The only question upon the present return is, whether the commitment is sustained by a legal warrant....The great objection remains behind, that the facts which constitute the alleged contempt are not shown by the warrant. It may be admitted that words containing this kind of statement have appeared in most of the former cases; indeed there are few in which they have not. In the Proceedings upon the Case of Jay and Topham (1689 12 St.Tr. 821) where Sir Francis Pemberton and Sir Thomas Jones were committed by the House of Commons for a judgment as just and reasonable as any ever pronounced, the resolution as to each was, that he, "giving judgment to overrule the plea to the jurisdiction of the Court of King's Bench, in the case between Jay and Topham had broken the privileges of the House." I mention this case chiefly for the purpose of correcting a mistake of no small importance. It has been supposed that the resolution to which I referred was passed by the Convention Parliament, and had the sanction of Sir J. Holt, as one of the members: but the resolution was passed in July 1689; and in April of that year Holt was made Chief Justice of the King's Bench. In Brass Crosby's (1771 2 Wm. Bl. 754), Sir F. Burdett's (Burdett v. Abbot (1811) 14 East 1) and Mr. Hobhouse's (1820 2 Chit. Rep 207) cases, words were used showing the nature of the contempt. In the Earl of Shaftesbury's case (1677 6 St. Tr 1269) the form was general: and it was held unnecessary to set out the facts on which the contempt arose. That case is open to observation on other grounds; but I think it has not been questioned on this. In R v Paty (1704 2 Lord Raym 1105) three of the judges adopted the doctrine of that case to the extent of holding that the court could not inquire into the ground of commitment, even when expressed in the warrant. Holt CJ differed from them on that point; but he did not question that, where the warrant omitted to state facts, the cause could not be inquired into. In Murray's (1751 1 Wils 299) case which has often been referred to, and recognised as an authority, the warrant was in a general form.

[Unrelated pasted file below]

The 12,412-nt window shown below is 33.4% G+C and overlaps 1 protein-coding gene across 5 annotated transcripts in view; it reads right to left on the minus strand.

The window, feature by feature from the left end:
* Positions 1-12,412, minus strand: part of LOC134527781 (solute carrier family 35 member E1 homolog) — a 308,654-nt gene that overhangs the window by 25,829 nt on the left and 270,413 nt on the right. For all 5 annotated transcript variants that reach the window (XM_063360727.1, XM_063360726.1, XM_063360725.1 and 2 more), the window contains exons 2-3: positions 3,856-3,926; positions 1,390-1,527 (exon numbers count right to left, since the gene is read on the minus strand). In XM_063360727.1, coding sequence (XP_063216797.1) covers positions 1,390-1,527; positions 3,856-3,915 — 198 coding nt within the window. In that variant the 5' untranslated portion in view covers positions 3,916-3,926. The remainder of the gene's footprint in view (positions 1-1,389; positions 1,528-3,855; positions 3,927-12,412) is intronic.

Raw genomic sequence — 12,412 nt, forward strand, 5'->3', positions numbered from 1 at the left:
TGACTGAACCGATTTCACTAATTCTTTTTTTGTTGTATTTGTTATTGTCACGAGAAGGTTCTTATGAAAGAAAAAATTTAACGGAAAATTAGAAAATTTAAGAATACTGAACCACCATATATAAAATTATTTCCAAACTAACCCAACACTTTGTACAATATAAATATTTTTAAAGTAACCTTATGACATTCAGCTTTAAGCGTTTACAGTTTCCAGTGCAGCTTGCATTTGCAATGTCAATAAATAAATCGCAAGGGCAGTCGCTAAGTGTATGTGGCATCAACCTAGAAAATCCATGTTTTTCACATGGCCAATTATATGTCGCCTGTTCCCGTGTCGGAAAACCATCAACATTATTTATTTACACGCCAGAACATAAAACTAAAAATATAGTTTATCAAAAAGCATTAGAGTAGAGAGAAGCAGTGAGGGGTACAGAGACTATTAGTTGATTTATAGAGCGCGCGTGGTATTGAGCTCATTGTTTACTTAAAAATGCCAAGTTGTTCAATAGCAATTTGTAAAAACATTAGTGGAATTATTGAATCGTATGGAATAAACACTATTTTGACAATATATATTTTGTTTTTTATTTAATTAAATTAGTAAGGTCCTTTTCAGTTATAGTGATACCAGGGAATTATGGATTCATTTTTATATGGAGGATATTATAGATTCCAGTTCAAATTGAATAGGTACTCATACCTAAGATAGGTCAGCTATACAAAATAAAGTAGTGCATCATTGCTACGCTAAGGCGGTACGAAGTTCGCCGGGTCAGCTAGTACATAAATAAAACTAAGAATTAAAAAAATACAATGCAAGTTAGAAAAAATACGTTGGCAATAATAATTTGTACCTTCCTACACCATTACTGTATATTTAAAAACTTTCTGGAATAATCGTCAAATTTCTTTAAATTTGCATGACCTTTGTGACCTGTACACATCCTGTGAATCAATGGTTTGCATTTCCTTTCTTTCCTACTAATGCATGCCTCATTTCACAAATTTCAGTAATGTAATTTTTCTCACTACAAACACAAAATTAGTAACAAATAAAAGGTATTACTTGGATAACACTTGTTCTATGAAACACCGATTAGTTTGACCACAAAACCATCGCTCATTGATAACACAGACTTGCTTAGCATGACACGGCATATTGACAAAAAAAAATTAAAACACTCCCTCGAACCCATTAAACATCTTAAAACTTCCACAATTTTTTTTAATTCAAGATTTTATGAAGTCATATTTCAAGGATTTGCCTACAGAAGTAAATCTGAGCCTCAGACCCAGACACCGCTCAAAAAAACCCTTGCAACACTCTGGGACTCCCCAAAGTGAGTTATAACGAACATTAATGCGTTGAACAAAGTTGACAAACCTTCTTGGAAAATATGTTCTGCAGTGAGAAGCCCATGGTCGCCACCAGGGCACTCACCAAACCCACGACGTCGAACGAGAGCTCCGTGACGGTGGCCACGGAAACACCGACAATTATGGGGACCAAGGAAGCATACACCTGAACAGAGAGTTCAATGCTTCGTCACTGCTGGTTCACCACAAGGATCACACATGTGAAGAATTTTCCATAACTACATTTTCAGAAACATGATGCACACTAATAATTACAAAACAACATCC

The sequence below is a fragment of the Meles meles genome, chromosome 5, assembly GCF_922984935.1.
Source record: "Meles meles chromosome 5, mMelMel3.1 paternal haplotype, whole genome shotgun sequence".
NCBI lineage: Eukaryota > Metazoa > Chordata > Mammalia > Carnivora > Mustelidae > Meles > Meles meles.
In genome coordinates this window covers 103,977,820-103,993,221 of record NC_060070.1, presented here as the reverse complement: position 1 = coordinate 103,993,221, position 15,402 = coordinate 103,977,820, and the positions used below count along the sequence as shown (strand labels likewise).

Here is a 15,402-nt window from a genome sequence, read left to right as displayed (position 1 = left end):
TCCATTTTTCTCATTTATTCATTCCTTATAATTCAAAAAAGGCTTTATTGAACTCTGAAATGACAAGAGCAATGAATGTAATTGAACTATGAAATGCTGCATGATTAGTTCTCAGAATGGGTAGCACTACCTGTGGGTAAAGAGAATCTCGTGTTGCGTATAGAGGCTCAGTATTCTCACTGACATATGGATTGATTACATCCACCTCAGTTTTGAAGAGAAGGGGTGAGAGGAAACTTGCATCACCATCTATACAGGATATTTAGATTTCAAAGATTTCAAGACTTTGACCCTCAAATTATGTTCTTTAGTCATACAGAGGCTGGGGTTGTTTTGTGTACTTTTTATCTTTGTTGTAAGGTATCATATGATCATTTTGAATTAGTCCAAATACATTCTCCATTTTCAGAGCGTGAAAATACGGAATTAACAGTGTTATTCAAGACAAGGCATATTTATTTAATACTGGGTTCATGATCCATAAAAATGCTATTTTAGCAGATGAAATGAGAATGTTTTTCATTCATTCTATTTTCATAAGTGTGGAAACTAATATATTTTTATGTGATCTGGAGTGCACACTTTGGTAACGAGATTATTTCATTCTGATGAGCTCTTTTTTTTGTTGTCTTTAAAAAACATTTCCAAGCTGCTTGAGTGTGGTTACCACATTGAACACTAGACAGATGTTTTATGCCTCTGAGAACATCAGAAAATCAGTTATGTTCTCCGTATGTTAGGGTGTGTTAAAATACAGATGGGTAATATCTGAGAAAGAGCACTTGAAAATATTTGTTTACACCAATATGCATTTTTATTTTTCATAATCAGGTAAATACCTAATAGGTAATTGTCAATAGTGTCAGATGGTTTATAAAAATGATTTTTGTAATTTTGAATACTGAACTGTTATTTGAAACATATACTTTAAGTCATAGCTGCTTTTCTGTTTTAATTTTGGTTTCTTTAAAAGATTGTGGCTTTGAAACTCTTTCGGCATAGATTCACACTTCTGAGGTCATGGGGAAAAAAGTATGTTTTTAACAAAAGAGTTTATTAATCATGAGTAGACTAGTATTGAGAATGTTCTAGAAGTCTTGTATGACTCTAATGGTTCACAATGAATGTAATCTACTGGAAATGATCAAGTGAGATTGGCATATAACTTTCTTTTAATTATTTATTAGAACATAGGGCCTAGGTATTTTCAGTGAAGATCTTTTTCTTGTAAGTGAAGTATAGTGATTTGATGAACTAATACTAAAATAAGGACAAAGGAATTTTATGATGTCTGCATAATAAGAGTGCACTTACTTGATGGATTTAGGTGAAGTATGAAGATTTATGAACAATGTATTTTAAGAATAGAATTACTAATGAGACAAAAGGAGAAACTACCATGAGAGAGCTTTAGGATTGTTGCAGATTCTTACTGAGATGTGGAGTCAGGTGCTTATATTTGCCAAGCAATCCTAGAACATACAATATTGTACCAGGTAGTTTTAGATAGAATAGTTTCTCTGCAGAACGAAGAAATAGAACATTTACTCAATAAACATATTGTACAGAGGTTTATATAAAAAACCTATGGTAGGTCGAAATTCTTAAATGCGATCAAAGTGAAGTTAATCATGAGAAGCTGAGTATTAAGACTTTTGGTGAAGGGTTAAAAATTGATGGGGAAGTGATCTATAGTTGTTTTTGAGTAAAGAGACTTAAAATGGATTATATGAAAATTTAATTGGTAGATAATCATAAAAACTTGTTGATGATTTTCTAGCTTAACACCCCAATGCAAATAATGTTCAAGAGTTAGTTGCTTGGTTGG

There is, perhaps, no case in the books entitled to so great weight as Burdett vAbbot, from the learning of the counsel who argued and the judges who decided it, the frequent discussions which the subject under went, and the diligent endeavours made to obtain the fullest information upon it. The judgment of Lord Ellenborough there, as it bears on the point now before us, is remarkable. He says;